Continuous electrochemical heat engines†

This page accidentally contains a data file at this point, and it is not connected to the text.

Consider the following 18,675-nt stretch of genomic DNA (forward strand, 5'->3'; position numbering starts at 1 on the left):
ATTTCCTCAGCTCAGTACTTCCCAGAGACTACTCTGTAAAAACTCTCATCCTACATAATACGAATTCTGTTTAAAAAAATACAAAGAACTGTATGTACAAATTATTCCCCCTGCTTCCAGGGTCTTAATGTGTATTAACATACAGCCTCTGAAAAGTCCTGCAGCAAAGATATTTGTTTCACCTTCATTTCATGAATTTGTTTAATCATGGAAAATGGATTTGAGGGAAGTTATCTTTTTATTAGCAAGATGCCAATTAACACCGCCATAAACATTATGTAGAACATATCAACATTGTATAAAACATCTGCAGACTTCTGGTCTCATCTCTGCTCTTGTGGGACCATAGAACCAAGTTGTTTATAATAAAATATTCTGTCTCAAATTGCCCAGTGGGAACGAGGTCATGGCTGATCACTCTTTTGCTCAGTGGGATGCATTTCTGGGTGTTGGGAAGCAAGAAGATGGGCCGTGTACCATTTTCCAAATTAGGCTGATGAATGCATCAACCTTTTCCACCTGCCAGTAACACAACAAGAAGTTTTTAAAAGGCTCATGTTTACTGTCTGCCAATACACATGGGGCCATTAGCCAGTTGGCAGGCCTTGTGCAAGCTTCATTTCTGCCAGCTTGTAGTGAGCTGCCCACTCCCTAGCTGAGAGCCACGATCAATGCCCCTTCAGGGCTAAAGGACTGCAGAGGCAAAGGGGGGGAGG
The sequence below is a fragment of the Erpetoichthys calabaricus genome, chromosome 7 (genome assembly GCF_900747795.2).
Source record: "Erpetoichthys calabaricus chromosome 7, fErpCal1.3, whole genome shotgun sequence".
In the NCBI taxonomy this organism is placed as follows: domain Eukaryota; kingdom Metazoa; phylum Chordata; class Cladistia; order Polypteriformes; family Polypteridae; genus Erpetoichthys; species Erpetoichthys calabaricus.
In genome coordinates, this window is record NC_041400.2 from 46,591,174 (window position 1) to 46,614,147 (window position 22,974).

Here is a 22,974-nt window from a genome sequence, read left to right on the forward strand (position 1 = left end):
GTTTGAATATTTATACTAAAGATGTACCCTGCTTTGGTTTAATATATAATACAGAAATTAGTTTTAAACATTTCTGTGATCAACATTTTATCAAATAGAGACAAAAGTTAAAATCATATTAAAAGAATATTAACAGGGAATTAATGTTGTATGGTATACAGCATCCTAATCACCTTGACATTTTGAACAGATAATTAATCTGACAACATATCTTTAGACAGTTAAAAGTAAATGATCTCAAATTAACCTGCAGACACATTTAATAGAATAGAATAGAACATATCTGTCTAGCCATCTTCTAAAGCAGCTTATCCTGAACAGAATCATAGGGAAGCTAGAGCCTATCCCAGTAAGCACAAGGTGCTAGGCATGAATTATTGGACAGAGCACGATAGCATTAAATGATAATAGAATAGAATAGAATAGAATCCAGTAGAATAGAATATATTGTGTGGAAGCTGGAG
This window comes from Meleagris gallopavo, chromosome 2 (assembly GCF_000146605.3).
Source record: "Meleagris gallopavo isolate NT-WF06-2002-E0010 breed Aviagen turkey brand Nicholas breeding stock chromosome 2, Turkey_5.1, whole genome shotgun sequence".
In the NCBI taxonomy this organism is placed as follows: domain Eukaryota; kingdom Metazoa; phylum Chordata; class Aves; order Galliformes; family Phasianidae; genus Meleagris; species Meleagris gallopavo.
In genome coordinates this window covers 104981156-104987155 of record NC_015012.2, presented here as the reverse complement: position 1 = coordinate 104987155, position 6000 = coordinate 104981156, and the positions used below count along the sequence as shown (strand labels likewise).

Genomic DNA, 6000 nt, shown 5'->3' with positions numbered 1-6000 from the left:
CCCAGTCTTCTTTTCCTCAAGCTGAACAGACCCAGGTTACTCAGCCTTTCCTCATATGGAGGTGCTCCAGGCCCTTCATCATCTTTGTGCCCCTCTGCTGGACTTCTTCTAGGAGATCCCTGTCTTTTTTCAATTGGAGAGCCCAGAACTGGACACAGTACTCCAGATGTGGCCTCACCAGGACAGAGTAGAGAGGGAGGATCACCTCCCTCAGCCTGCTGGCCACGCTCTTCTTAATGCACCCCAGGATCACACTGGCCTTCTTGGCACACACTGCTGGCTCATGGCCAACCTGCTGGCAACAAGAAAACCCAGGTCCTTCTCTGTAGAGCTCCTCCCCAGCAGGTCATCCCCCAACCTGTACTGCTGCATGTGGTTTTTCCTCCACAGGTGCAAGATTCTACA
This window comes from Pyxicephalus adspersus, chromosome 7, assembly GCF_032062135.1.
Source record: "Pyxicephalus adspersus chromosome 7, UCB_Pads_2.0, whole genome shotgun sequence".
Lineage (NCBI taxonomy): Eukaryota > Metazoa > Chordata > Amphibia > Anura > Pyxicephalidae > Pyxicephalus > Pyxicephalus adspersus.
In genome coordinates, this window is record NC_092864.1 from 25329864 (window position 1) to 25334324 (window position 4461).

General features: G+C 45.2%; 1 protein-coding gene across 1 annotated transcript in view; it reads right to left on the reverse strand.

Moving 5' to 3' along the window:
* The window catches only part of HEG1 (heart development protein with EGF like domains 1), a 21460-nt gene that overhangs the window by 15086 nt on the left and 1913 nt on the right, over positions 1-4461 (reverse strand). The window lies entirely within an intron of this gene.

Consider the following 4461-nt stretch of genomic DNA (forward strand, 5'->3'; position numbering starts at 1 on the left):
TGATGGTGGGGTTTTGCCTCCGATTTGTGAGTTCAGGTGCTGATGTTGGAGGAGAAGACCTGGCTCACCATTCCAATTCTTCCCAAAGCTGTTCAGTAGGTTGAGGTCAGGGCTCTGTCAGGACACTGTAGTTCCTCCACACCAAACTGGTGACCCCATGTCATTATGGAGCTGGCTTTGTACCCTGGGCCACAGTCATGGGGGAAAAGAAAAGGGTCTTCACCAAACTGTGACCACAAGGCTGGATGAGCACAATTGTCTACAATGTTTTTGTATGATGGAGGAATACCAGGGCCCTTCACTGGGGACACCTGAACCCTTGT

Given the large magnitude of energy in waste heat, its efficient conversion to electrical power offers a significant opportunity to lower greenhouse gas emissions. However, it has been difficult to optimize the performance of new direct energy conversion approaches because of the coupling between entropy change and thermal and electrical transport in continuously operating devices. With electrochemical cells driving flowing electrolytes in symmetric redox reactions at different temperatures, we demonstrate two continuous electrochemical heat engines that operate at 10–50 °C and at 500–900 °C, respectively. Simulations of kilowatt-scale systems using electrochemical cells stacked in series suggest efficiencies over 30% of the Carnot limit and areal power densities competitive with solid-state thermoelectrics at maximum power. Although entropy change, thermal transport and electrical transport are inherently coupled in solid-state thermoelectrics, they can be somewhat circumvented in electrochemical systems, thus offering new opportunities to engineer efficient energy conversion systems.